9) What are you reading now? Is it reaching you?

We Recommend: Inconsistent Animal-Lover’s Edition

It's We Recommend, in which we attempt to find readers the perfect book. Got a kid who needs a recommendation? Write us at thediamondinthewindow (at) gmail (dot) com with the age, reading tastes, favorite books, and any other relevant (or irrelevant) information, and we'll give it a shot. And really? All the good suggestions are in the comments.

Perhaps you remember a We Recommend from a long time ago, when a teacher wrote in asking for help selecting presents for some kids who were leaving her class? First of all, you guys rocked the recommendations, because the presents were apparently a hit. And, the teacher wrote in AGAIN asking for help. Can you even deal with what an awesome teacher this is? But I've got to warn you all: this one is a challenge.

I've got a boy, ten years old but young for his age, with some learning difficulties, sweet and loving and quirky and silly. His reading level varies from day to day, so it's hard to pin down, sometimes he'll struggle with Dr Seuss and some other days he'll read sentences out of Natural History books fluently. We'd like to get him reading chapter books, which he has resisted so far. My plan is to find an easy chapter book series that he just won't be able to resist – but I've no idea what that could be. He *loves* animals and wants to be 'a naturalist' when he grows up, and he also likes pirates and Star Wars.

Wow. And the nonfiction ones (at least sometimes) are easier than the fiction? Or at least the Dr. Seuss? Well it sounds like context helps. I'm going to go with the loving animals, and the naturalist side of things.

What's frustrating is that there are a whole lot of Junior Veterinarian and horse early chapter books, but they are pretty aggressively girl-oriented. I must say, he also makes me think of Hatchet, which is of course too hard. And of Trumpet of the Swan. The whole idea of wilderness and animals and all that. But a series is also requested (and with good reason, it sounds like) because if he is thrilled and inspired by one then the others will be all the more tempting.

But what?

I am thinking of Ranger Rick, to be honest. I know it's not a series, and it's not even a book, but it will entrance him I think, and there will be longer stories for when he's ready for that, and shorter ones for when things are not going that way. Though a quick look at the web site seems to indicate that Big Backyard might be easier.

OK, so here's what I'm doing—something I never do. I am going with an author I know, but a series I don't. I love Cynthia Rylant—she has the crazy ability to know what is compelling to kids. And these books look lovely, with a special emphasis on sea animals. That's right, it's the Lighthouse Series. (Sorry, the link is just for one, I couldn't find a good home for the whole series).

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I fear I may have traveled too far from his Star Wars and pirates love, but I couldn't think of the right thing. All the lovely woodsy E.B. White is too hard I think. And this does look really sweet.

But what I'm really getting at here is: hey excellent readers, got any suggestions? Put them in the comments (please!).

Your Book

You know those stores that exist in an alternate reality, where you wander in and there's an impossibly old proprietor, and amid the dusty shelves in the back you find a crystal ball that really works/a monkey's paw that will curse you/a magical book especially for you?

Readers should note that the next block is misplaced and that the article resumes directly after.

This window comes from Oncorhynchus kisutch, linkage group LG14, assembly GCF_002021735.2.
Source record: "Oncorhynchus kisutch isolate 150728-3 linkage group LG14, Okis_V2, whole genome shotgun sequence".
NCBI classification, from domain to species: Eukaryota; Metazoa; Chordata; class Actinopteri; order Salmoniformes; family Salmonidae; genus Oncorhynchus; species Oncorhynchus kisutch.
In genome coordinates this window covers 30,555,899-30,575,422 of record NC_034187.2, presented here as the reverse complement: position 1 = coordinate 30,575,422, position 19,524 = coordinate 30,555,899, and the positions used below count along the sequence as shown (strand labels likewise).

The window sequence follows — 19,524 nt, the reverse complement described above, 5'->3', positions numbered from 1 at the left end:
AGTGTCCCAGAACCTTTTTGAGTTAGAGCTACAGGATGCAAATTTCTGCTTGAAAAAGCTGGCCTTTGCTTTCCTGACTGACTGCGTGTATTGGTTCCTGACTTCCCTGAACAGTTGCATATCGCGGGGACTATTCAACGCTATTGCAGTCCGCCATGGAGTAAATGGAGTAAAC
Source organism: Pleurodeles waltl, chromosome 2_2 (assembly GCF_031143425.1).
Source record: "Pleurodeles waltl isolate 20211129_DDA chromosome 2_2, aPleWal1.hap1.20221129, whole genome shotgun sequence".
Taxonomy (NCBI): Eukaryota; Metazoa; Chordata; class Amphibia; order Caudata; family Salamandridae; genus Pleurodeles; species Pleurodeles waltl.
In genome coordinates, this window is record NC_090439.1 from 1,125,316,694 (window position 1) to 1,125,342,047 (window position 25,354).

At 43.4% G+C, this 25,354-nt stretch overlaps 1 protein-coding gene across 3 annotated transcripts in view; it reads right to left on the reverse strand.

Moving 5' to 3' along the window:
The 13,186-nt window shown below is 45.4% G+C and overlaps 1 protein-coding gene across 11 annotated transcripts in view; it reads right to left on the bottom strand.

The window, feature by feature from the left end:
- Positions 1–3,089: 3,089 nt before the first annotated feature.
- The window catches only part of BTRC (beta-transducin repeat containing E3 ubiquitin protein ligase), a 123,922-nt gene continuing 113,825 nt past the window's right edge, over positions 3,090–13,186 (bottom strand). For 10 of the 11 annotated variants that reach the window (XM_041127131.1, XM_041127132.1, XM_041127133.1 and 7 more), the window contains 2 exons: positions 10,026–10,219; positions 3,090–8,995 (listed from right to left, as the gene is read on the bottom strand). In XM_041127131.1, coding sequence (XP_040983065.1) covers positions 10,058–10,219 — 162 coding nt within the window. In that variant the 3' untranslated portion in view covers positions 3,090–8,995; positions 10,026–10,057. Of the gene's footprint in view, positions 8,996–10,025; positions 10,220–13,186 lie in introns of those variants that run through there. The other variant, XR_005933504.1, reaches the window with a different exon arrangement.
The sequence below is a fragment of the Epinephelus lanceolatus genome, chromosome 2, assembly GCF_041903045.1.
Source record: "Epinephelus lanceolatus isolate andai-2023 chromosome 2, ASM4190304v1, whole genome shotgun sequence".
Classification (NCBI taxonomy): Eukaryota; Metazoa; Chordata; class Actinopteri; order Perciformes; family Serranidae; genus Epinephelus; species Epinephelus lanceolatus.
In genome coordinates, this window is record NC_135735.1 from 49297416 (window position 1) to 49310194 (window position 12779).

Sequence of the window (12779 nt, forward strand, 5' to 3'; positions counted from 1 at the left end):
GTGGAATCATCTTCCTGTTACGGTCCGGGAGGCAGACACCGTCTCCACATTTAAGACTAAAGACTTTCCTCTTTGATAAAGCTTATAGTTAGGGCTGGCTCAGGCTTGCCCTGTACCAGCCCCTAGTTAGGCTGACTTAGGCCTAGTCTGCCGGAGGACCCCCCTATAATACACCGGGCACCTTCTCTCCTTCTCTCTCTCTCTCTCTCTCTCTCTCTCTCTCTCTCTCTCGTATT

These places sometimes exist in reality, is the thing. Or if not these places specifically, places that do the same thing. Like the truck stop on the highway to Delaware in 1980 (maybe somewhere on route 95?), where a Greyhound bus I was on stopped when I was 16. We riders wandered in at two in the morning, amid a haze of fluorescent lighting and bleary truckers, and there was a wire kiosk of paperbacks, on which there was ONE and only one copy of this book:

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Oh my did I love this book when I was 16. It cost me just as much money as I had at the time (maybe $3.99?). My friend and I passed it back and forth between us, so we could both have access to it (that and Young Sinners, but that's another story). We read it over and over. And it seemed pretty clear to me at the time (and actually seems just as clear in retrospect) that the book was there for me and only me, that if someone had visited that truck stop 15 minutes before I got there it wouldn't have been there. It got beamed down as I entered the place, a flash of literary kismet.

You wouldn't think this sort of thing happened much at Barnes and Noble, would you? And yet….

Normally we go to the indie bookstores, which our neighborhood is lucky enough to have. But Chestnut had a $25 gift card, and so to Barnes and Noble we did go.

Once we got there, I went somewhere else, because for Chestnut to make a decision—not easy. It takes a long time, there is much vacillating. It was probably around 45 minutes before she came to get me, so we could think about whether The Fairies of the Forest (or something similar) was right, or should she consider Dear Dumb Diary, or or or…. And as we were talking it over, there, on the display shelf, was this:

Out of My Mind

"How about this?" I asked her. She picked it up. And that was it—she wanted it. Even though neither of us had heard of it before. Even though it cost $17 and she is the most frugal of book-buyers. She just knew it was the book for her. And she was right.

The crazy thing is, what was it doing on that shelf? It wasn't with a stack of others like it. It was published in 2010, for heaven's sake. But there it was, a sign of the literary powers that watch over us all, and every now and again bestow their favors.

The book is the story of a very smart 5th grade girl with cerebral palsy, and what it's like for her when she starts inclusion classes, where other people start to realize that within her drooling nonworking body is a sharp, funny, longing to connect mind. And it's not all positive, it's not all easy—but it's really good. And it was just right for Chestnut, for whom this girl lived.

Thank you, book gods.

I'm not the only person this happens to, right?